School of Biological Sciences, University of Wales, Bangor
http://sbsweb.bangor.ac.uk/~bss166/
Alan Hyde
Senior Member
Joined: 17 Apr 2003
No. of posts: 1416


View other posts by Alan Hyde
Posted: 30 Apr 2003

Hi Wolfgang,

Thanks. Yeah , I've decided to go back this evening , as they should've knocked off work and it'll still be light enough to get pics.

This really gave me quite a sick feeling inside , as I was familiar with the area , and knew roughly where animals could be found. The workmen became uneasy as they saw me nosing around , and that's why I decided to leave and return later for pics.

I shall keep everyone updated on this .

Cheers,

Alan


O-> O+>
Mervyn
Admin Group
Joined: 14 Feb 2003
No. of posts: 41


View other posts by Mervyn
Posted: 30 Apr 2003

Alan

Send the info to me and I will pass on to administrator

You could also pass on the evidence to DEFRA


Mervyn J. COTTENDEN, CPA
Alan Hyde
Senior Member
Joined: 17 Apr 2003
No. of posts: 1416


View other posts by Alan Hyde
Posted: 30 Apr 2003

Ok Mervyn, Thanks , will do.

But, can we please keep the brakes on this untill i've been out and taken the photograhic evidence.

Cheers for you help Mervyn , Email on the way shortly.

Alan


O-> O+>
David Bird
Forum Specialist
Joined: 17 Feb 2003
No. of posts: 515


View other posts by David Bird
Posted: 30 Apr 2003
Did it look as though the site was previously solid trees with no heathland habitat underneath or was there heather underneath that could have sustained other reptiles. I am totally against the use of any machinery going anywhere on sites that may have suitable habitat hanging on and the possibility of reptiles on. It does not matter how careful the workers are supposed to be they are sitting high up in a massive machine where 20 cms of heather or even a 50 cm boundary bank means very little, they tend to want to move the quickest way from A to B and do not worry what is in between. When clear felling of forestry plantations is involved I am afraid economic considerations are looked upon as the most important, the price of timber is very low. The excuse one gets if one complains and if it is in the name of conservation rather than commercial forestry is that the end result will far outweigh the few animals that are killed or have their small amount of habitat destroyed. It is far too late in the season to be working on heathland sites for conservation purposes especially with machinery. Hope you have more success than I have had in the past.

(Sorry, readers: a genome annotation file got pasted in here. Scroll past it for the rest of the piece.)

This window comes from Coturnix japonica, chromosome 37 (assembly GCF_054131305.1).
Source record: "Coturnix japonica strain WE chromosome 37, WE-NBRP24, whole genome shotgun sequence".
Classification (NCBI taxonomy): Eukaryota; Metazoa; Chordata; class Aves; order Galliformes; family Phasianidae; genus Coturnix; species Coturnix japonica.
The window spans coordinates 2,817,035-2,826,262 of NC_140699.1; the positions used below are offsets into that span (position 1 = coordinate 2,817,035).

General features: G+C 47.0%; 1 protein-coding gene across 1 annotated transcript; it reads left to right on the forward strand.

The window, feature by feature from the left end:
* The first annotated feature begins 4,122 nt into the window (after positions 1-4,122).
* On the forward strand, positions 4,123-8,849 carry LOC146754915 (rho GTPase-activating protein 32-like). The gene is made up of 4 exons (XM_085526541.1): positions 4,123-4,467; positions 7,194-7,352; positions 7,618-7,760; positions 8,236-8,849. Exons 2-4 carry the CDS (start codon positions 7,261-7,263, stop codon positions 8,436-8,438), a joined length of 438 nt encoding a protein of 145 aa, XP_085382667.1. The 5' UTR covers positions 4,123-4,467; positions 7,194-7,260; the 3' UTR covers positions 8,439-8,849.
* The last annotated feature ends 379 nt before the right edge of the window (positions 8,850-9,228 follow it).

British Herpetological Society Librarian and member of B.H.S Conservation Committee. Self employed Herpetological Consultant and Field Worker.
Alan Hyde
Senior Member
Joined: 17 Apr 2003
No. of posts: 1416


View other posts by Alan Hyde
Posted: 30 Apr 2003

Hi David ,

Well , I've just returned from the site , and have taken a few pics which I can post shortly. This area was probably about 75% trees , and yes, there were still quite large areas of heather. The two snakes I mentioned have been moved ,(Just like I thought they would be ) , but there may still be more laying around , and I'll take another look when there is more light .

I just curse myself for not having my camera with me at the time , cause I would've just taken pics there and then and said" F' you" to the workers had they tried to stop me.

Alan


O-> O+>
Alan Hyde
Senior Member
Joined: 17 Apr 2003
No. of posts: 1416


View other posts by Alan Hyde
Posted: 30 Apr 2003

Here is what it looks like now

 


O-> O+>
Alan Hyde
Senior Member
Joined: 17 Apr 2003